The US plan to site an anti-missile defense system in the Czech Republic
and Poland is to be discussed by NATO defense ministers at their meeting
in Spain later this week. Czech Defense Minister Vlasta Parkanova
confirmed the news on Tuesday saying that the issue had been put on the
Seville agenda. "The goal is very clear. We want this issue to be
discussed by NATO member states," minister Parkanova said. Czech
opponents of the US radar base have highlighted the bilateral nature of
negotiations between Washington and Prague and the lack of a NATO
perspective on the proposals.
Under the US proposal, the base located jointly in the Czech Republic and Poland would be part of a planned US global missile defence system. If approved the radar base in the Czech Republic should go into operation in 2011 and house around 200 military and civilian personnel.
Two weeks after the United States officially petitioned the Czech Republic for authorisation to operate a radar base in the country, the matter continues to make headlines. The domestic political scene is divided on the issue. While the governing Civic and Christian Democrats say they support the plan, the opposition Communists and Social Democrats are demanding a referendum on the issue.
Although talks on a possible US anti-missile defense system in the Czech Republic and Poland have barely begun the idea has already met with plenty of controversy. Russian President Vladimir Putin last week slammed the plan as an attempt to change the strategic balance in Europe, saying that Russia would come up with a "highly effective" response. Many Czechs consider it a threat to national security and some EU members have unofficially criticized the fact that the US missile base would be part of a bilateral defense agreement. Czech MEP Libor
Around 300 people demonstrated in Jince, central Bohemia on Saturday against the construction of a United States radar base. They want the government to reject a US request to build part of its planned global missile defence system on the Brdy military base, around 70 km from Prague. If approved by the Czech parliament the base should go into operation in 2011 and house around 200 military and civilian personnel.
In related news, opponents of the US radar base in the Czech Republic took part in a protest event in Prague on Monday evening. Their march through the city centre went ahead despite a ban by Prague city hall. Some two thousand people are estimated to have taken part. Civic groups and associations who organized the march say that the presence of a US radar base in the Czech Republic would harm the country's security interests. They have called for a referendum on the issue.
A Pentagon official from the US Missile Defence programme has indicated that the United States has other options if proposed radar and rocket installations do not find backing in the Czech Republic and Poland. Speaking to journalists on Monday, Brigadier General Patrick O'Reilly expressed optimism over the plan's implementation, saying that within a number of years the system could be fully-operational. The US is to begin negotiations with the Czech Republic on a missile defence radar site that would complement a proposed rocket base in Poland.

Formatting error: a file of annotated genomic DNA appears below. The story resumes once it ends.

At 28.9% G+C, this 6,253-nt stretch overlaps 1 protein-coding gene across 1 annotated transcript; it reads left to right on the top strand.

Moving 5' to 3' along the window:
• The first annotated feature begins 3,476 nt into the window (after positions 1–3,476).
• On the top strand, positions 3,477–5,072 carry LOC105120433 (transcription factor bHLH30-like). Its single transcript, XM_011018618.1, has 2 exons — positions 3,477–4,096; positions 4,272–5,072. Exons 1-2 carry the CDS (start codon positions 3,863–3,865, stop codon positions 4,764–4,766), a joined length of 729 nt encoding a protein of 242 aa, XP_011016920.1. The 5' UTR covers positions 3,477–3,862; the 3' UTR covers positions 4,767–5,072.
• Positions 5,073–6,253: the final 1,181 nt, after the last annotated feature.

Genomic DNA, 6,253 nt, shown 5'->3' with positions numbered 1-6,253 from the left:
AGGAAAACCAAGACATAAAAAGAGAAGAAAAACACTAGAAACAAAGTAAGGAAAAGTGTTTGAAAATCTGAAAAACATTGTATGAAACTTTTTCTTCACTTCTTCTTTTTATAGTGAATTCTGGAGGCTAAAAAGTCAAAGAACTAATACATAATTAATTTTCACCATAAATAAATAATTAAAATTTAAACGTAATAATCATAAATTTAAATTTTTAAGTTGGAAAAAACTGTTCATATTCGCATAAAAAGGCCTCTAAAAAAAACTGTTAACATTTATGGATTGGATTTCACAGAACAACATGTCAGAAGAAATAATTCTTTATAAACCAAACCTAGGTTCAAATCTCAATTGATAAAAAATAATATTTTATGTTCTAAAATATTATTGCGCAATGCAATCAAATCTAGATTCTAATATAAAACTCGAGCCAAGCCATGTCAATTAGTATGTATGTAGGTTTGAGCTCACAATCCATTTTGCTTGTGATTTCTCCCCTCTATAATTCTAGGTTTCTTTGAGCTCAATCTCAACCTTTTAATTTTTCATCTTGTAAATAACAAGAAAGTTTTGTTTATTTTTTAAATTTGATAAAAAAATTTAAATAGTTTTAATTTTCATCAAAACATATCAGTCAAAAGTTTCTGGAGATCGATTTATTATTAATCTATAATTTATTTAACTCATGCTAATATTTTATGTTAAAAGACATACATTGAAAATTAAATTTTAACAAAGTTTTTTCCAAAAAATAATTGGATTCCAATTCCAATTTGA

This week the United States officially petitioned the Czech Republic for authorization to operate a radar base about 35 kilometers southwest of Prague. Today the American ambassador, William Graber, is meeting with mayors from the communities in the vicinity of the planned installation. It's the first chance the local authorities have had to ask the Americans about their plans.
With a new government finally in office, the focus has shifted from the country's political crisis to key foreign policy issues. In the coming months the Czech leadership will have to decide about hosting a US radar-base on its territory, consolidate its stand with regard to the EU constitution and start preparing for the country's EU presidency in 2009. The government's foreign policy team is now bigger than ever and on Tuesday President Klaus invited three government ministers to Prague Castle for some foreign-policy fine tuning.
Czech Foreign Minister Karel Schwarzenberg has defended the country's
right to decide freely about hosting a US missile defense system on its
territory. Mr. Schwarzenberg was responding to criticism from his French
counterpart Phillipe Douste-Blazy who said at a meeting of European
foreign ministers on Monday that as an EU member the Czech Republic should
not partake in a US-defense project. The Czech foreign minister also
dismissed claims that the US missile-defense system would pose a threat to
The United States on Monday confirmed its intention to begin formal talks with the Czech Republic and Poland on deploying a US missile-defense system in the two countries. The system, including ten interceptor missiles and a radar is aimed at warding off potential missile attacks from North Korea or Iran.
Formal talks between the United States and the Czech Republic will begin soon on placing part of America's Missile Defence Shield on Czech territory. The Czech Republic will most likely host a radar and tracking station - a controversial step for a country that once hosted Soviet military installations. The move must still be approved by parliament, although no referendum is planned. The Prague-based American peace activist Gwendolyn Albert explained to Radio Prague why she opposed the missile defence system.